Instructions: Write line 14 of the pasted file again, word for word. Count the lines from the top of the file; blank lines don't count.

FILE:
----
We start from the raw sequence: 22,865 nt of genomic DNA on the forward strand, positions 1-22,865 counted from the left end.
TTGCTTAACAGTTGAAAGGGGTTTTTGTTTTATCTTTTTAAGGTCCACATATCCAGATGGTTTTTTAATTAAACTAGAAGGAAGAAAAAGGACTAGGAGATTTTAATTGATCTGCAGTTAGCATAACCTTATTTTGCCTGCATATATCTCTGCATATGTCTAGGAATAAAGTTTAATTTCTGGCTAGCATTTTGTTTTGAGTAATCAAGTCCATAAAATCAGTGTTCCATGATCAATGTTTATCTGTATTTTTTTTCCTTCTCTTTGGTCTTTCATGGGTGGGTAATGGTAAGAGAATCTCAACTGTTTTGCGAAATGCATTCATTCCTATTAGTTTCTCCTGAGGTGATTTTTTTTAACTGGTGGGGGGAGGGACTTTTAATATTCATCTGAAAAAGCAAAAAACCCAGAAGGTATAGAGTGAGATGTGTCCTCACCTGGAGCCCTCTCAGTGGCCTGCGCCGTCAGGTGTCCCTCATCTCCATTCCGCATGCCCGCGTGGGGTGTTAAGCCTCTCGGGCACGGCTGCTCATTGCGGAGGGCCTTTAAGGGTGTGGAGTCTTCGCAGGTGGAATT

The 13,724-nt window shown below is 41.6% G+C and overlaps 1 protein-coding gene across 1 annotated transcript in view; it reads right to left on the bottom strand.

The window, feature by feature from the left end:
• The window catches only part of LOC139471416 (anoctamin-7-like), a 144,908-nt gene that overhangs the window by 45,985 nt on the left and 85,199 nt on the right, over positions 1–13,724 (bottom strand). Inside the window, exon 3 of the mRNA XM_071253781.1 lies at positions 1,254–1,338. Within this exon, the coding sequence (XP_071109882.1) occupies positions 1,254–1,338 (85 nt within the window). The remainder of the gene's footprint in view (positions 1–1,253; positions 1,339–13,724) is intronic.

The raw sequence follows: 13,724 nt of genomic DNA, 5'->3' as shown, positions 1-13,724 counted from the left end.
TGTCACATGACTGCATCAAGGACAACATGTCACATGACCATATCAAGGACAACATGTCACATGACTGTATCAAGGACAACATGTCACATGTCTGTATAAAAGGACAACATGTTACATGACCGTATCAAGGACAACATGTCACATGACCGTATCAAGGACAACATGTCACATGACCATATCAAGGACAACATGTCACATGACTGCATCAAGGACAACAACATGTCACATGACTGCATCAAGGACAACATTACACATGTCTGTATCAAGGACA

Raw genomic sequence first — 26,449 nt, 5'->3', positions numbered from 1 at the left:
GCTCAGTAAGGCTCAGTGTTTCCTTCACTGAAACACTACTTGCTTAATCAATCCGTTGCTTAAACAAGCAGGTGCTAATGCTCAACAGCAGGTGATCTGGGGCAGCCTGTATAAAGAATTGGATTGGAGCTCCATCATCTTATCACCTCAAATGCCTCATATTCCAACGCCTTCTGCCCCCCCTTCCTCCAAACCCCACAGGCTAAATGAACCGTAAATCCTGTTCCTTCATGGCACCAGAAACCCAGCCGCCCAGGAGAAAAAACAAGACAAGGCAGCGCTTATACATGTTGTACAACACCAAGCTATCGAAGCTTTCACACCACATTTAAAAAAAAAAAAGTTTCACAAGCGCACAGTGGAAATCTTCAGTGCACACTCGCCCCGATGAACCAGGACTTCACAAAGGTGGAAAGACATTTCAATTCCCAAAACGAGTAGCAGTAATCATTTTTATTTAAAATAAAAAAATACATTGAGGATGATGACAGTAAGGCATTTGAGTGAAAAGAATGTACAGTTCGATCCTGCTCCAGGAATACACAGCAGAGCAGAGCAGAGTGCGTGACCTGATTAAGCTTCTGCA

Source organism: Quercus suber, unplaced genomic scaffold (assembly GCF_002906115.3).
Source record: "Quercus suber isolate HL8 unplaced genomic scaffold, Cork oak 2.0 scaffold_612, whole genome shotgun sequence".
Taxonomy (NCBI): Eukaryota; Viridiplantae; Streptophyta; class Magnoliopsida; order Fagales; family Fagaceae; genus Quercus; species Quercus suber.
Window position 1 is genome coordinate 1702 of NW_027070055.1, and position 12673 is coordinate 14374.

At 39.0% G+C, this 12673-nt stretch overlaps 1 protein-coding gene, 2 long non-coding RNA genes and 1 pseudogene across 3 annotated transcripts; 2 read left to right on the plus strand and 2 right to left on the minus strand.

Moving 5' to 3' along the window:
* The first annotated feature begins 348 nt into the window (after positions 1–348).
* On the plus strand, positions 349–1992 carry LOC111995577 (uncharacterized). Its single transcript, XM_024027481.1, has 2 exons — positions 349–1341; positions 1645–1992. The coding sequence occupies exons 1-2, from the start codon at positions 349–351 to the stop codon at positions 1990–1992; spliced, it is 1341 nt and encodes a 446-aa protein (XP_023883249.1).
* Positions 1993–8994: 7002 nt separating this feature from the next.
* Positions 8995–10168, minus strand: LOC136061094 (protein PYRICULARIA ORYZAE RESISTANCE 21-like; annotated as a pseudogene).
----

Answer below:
At 39.0% G+C, this 12673-nt stretch overlaps 1 protein-coding gene, 2 long non-coding RNA genes and 1 pseudogene across 3 annotated transcripts; 2 read left to right on the plus strand and 2 right to left on the minus strand.